With three 400-plus totals piled-up at the World Cup in just six days, bruised and battered bowlers on Thursday pleaded for mercy as the record books were being hastily rewritten.
In this World Cup, team totals have crossed 400+ runs three times and 300+ runs sixteen times.
Many in the game fear the tournament has been transformed into a free pass for the world's muscular batsman, armed with ever bigger, more powerful bats exploiting meaner fielding restrictions.
Australia were the latest team to feast when David Warner smashed 178 in his team's World Cup record total of 417-6 against Afghanistan at the WACA in Perth on Wednesday as the four-time champions raced to a 275-run win, the biggest margin in tournament history.
Bowlers at the competition would have felt for seamers Dawlat Zadran, whose 10 overs returned 2-101, Shapoor Zadran's 2-89 and spinner Mohammad Nabi's 0-84.
"It is a little unfair to faster bowlers, you don't really know which way to bowl," said Pakistan coach and former star fast bowler Waqar Younis.
Under current rules, five fielders must be inside the 30-yard circle at all times with only two men outside it for the first 10 overs.
Furthermore, only three fielders can be outside the circle during the five 'powerplay' overs which have to be taken by the batting team before 40 overs are completed.
"People want to see big sixes and all that and that's why the rules and laws have been changed," added Waqar.
"The wickets have become really flatter, and the batsmen are a lot fitter and the bats are thicker. So there are a lot of things going in the batters' favour. I guess it's a crowd pull thing. But for me, I believe it should be an even contest."
Former English county seamer Simon Hughes, who now works as an international match analyst and commentator, watched the carnage unfurl at the WACA and argued that under the new regulations run rates have been boosted by around a third.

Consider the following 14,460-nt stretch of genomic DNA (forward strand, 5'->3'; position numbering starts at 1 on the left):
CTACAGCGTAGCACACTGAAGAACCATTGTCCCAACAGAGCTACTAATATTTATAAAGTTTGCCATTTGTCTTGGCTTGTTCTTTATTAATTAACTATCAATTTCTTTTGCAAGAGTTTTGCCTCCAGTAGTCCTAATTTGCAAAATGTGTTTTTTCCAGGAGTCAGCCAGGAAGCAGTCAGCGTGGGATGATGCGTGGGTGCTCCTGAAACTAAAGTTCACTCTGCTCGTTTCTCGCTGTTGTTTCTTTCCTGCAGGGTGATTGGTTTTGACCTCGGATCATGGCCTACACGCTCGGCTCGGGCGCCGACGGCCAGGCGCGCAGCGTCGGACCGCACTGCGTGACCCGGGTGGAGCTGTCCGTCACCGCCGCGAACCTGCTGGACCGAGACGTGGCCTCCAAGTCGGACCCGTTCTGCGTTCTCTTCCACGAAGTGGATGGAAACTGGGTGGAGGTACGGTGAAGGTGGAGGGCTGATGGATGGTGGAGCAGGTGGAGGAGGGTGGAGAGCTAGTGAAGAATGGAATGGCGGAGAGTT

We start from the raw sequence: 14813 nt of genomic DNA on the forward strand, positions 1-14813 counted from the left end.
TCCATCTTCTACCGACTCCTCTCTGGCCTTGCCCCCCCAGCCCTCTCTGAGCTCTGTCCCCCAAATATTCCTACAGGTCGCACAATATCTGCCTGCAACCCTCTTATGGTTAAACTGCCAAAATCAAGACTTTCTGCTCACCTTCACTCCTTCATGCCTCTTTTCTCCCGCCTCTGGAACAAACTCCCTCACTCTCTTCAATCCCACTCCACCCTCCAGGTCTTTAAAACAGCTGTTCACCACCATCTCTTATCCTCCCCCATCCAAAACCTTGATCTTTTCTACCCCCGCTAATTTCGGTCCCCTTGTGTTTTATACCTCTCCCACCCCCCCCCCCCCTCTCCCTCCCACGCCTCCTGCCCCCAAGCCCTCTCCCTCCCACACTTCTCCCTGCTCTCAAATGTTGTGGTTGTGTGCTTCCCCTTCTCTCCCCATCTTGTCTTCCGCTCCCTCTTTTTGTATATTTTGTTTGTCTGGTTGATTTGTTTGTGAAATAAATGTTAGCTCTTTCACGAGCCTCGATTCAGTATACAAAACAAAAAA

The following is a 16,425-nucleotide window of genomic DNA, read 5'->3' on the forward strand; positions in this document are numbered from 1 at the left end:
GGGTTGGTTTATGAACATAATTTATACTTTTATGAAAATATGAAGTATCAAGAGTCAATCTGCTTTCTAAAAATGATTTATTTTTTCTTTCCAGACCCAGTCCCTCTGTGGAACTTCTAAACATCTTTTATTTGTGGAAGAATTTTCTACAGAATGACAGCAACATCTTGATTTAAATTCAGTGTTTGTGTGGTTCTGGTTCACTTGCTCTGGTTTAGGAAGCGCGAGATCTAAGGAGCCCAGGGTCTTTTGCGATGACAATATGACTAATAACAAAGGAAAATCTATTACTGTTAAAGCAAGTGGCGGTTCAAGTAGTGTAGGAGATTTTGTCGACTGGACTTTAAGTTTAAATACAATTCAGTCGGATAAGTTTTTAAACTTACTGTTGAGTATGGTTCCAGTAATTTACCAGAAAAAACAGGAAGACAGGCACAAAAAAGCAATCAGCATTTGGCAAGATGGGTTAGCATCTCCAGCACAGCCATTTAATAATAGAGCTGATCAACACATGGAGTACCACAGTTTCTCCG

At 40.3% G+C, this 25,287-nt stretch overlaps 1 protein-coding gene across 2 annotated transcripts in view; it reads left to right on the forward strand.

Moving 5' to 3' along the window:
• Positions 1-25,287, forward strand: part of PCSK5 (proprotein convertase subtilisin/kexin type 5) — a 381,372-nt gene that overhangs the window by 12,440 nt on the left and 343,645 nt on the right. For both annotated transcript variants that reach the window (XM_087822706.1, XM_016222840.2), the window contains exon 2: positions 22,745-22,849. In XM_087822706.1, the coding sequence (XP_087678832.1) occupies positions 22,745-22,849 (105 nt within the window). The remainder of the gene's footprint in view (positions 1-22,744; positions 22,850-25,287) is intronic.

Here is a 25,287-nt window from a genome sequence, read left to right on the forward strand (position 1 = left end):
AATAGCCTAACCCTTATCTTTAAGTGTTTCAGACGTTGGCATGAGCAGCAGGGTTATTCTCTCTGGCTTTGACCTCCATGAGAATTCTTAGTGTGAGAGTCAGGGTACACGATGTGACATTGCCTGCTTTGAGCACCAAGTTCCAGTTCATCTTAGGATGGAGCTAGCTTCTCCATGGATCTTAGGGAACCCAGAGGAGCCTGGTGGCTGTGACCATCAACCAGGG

"Since the new fielding restrictions, the run rate in the last 10 overs of World Cup games has gone from 7.64 to 10.81," Hughes tweeted on @theanalyst.
Recent events bear him out from around the grounds of Australia and New Zealand.
Australia's total on Wednesday went past the previous World Cup best of 413-5 made by India against Bermuda in 2007.
300 beckons for batsman
It was the third 400-plus total in six days after South Africa twice went through the barrier -- 408-5 against the West Indies and 411-4 in the game with Ireland.
On February 24, Chris Gayle smashed the highest ever individual World Cup score of 215 in Canberra against Zimbabwe, clubbing a record-equalling 16 sixes as he bettered South African Gary Kirsten's previous highest tournament score of 188 not out against the UAE in Rawalpindi in 1996.
In the hours before Australia pummelled Afghanistan in Perth, Pakistan were cruising to victory against the UAE in Napier where the last 10 overs they faced yielded 124 runs.
Australian captain Michael Clarke believes it is possible a batsman will soon crack the 300-run barrier -- India'a Rohit Sharma holds the record for the highest individual score with 264 against Sri Lanka at Kolkata last November.
All six individual scores of 200 and over have been made since 2010.
"Someone like Davey, or Chris Gayle or AB de Villiers (who made an undefeated 162 off 66 balls against the West Indies)... on a smaller ground I think they possibly could do it (make 300)," said Clarke.
"I think the fact that you only have four fielders out instead of five makes a massive difference, and you've got two brand new balls means you're hitting a much harder cricket ball the whole way through your innings.
"They're probably the main two reasons. I think Twenty20 cricket in general has helped a lot of players in regards to power, hitting fours and sixes, but also hitting balls to different areas."
Former England off-spinner Graeme Swann called for the fielding restrictions to be re-examined.
"On behalf of all bowlers, bring back the fifth fielder outside the circle! #batsmansgame," tweeted Swann.
"400 is the new 300 in this cricket World Cup!", tweeted England pacer Stuart Broad.